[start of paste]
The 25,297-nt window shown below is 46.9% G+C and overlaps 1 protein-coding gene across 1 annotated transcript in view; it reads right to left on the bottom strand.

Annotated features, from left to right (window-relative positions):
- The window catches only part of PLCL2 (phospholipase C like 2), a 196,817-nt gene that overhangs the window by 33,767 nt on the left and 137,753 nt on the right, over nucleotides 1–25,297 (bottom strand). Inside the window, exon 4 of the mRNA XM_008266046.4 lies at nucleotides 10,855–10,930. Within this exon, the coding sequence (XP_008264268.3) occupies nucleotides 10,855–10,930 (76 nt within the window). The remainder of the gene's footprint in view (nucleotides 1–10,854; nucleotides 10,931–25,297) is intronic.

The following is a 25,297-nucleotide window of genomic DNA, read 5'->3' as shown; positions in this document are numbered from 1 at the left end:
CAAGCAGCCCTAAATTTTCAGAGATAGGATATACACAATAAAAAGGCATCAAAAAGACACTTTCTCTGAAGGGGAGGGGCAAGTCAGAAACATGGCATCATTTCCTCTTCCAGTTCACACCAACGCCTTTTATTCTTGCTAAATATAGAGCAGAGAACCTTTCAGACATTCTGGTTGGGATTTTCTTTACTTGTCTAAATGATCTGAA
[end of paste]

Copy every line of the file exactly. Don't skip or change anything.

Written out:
The 25,297-nt window shown below is 46.9% G+C and overlaps 1 protein-coding gene across 1 annotated transcript in view; it reads right to left on the bottom strand.

Annotated features, from left to right (window-relative positions):
- The window catches only part of PLCL2 (phospholipase C like 2), a 196,817-nt gene that overhangs the window by 33,767 nt on the left and 137,753 nt on the right, over nucleotides 1–25,297 (bottom strand). Inside the window, exon 4 of the mRNA XM_008266046.4 lies at nucleotides 10,855–10,930. Within this exon, the coding sequence (XP_008264268.3) occupies nucleotides 10,855–10,930 (76 nt within the window). The remainder of the gene's footprint in view (nucleotides 1–10,854; nucleotides 10,931–25,297) is intronic.

The following is a 25,297-nucleotide window of genomic DNA, read 5'->3' as shown; positions in this document are numbered from 1 at the left end:
CAAGCAGCCCTAAATTTTCAGAGATAGGATATACACAATAAAAAGGCATCAAAAAGACACTTTCTCTGAAGGGGAGGGGCAAGTCAGAAACATGGCATCATTTCCTCTTCCAGTTCACACCAACGCCTTTTATTCTTGCTAAATATAGAGCAGAGAACCTTTCAGACATTCTGGTTGGGATTTTCTTTACTTGTCTAAATGATCTGAA